On the Evolution of Conscious Sensation, Conscious Imagination, and Consciousness of Self
Philosophical 'thought experiments' invoking inverted spectra, zombies, et cetera suggest that conscious sensations have no function, and psychological studies finding no correlation between vivid visual imaging and visual problem solving suggest that conscious images have no function. Furthermore, both philosophical and psychological theories suggest that self-consciousness has no function. Countering such suggestions, the post-Darwinian double-aspect theory which Professor Robert Kunzendorf's introduces in the first chapter of his monograph On the Evolution of Conscious Sensation, Conscious Imagination, and Consciousness of Self points to evolutionary functions of certain sensations, youngling vivid images, and self-consciousness. Kunzendorf's second chapter presents evidence that the most primitive sensation-pain, the subjective aspect of free nerve endings or nociceptors-has a survival-promoting function. But as the pressure nociceptor mutates into a touch receptor, the heat nociceptor into temperature receptor, and the chemical nociceptor into a taste receptor, the painful qualia of these nociceptors evolve respectively into touch sensation, temperature sensation, or taste sensation-painless sensations that add no survival benefit to their receptor's physical aspect. Building on evidence that retinal receptors embodying visual qualia evolved from primitive eyespots responsive to injurious 'heat at a distance' or painful light, the third chapter presents evidence that visually imagined sensations are the subjective qualities of retinal receptors that are corticofugally innervated in warm-blooded animals-for the developmental purpose of testing cortically hypothesized sensory-motor rules that have greater survival value than cold-blooded stimulus-response associations. The fourth and final chapter focuses on self-conscious reality-testing and on visuo-spatial self-conceptualization, and presents evidence that such manifestations of self-awareness evolve only in those warm-blooded animals whose rule-developing youth lasts two years or longer-that is, those mammals and birds whose survival during the imaginal testing of rules is subjected to prolonged risk if self-consciousness that one is imaging sensations (rather than perceiving sensations) is absent.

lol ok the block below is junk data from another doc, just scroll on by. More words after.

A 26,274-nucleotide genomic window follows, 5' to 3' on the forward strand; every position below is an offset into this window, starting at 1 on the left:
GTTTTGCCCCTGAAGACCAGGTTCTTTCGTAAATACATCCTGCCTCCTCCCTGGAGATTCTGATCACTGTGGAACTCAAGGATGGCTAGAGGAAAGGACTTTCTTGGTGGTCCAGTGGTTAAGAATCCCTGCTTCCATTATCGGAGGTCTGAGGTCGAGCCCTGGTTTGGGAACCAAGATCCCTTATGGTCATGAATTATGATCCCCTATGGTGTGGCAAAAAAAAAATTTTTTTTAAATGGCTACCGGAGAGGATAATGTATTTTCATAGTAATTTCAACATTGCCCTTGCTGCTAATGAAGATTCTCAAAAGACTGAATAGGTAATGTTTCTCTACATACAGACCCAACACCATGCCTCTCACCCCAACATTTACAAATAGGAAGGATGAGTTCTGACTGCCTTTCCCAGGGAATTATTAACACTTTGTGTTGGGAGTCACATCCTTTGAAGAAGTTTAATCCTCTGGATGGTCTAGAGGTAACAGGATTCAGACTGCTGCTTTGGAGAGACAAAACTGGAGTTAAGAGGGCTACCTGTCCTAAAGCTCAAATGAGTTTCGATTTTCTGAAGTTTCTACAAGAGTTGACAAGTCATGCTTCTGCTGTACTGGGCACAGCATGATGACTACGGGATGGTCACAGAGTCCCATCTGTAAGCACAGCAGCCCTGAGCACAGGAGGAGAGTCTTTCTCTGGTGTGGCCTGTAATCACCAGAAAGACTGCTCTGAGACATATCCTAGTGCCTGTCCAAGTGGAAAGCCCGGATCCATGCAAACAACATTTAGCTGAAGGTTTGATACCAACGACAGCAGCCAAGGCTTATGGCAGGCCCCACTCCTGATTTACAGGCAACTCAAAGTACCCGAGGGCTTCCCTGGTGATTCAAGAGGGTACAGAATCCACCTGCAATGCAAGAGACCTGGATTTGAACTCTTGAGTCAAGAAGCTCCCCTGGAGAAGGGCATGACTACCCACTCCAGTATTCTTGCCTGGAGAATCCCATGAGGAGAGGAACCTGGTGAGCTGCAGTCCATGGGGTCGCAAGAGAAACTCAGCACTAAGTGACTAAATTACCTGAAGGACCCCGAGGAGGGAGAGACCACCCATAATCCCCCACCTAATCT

In Pursuit of Consciousness
Theoretical Background and the Current Evolutionary Hypotheses
The Evolution of Conscious Sensation
The Evolution of Conscious Imagination
The Evolution of Consciousness of Self
Introspective Exercise Demonstrating Binocular Illusion of Fused Sensations
On the Role of Pain in Basic Negative Emotions
"This monograph is an excellent exposition of topics from the point of view of a post-Darwinian. Professor Kunzendorf has tackled the evolution of sensation, imagination, and the concept of self within the broader context of consciousness. To my knowledge, this has never been attempted before, and, as such, this book represents an important contribution to the literature of both philosophy and psychology. Anyone interested in the topic of consciousness should read this well-written, scholarly work."
-Benjamin Wallace, professor emeritus of psychology at Cleveland State University, co-author of Consciousness and Behavior
"For anyone intrigued with psychological theories of consciousness, this pioneering new book provides an original evolutionary perspective. Robert Kunzendorf draws on his breadth of scholarship in reviewing and critiquing historic thinkers, from philosophers Descartes and Leibniz through the psychological introspectionists and psychophysicists to recent neuroscientists and cognitive scientists. He then presents a carefully reasoned case for an evolutionary view of consciousness and imagery, positing the mechanisms by which sensation developed into consciousness and then into self-consciousness in large-brained, slow-maturing animals—including humans. A unique, absorbing work."
-Deirdre Leigh Barrett, PhD, author of The Committee of Sleep, teaches at Harvard Medical School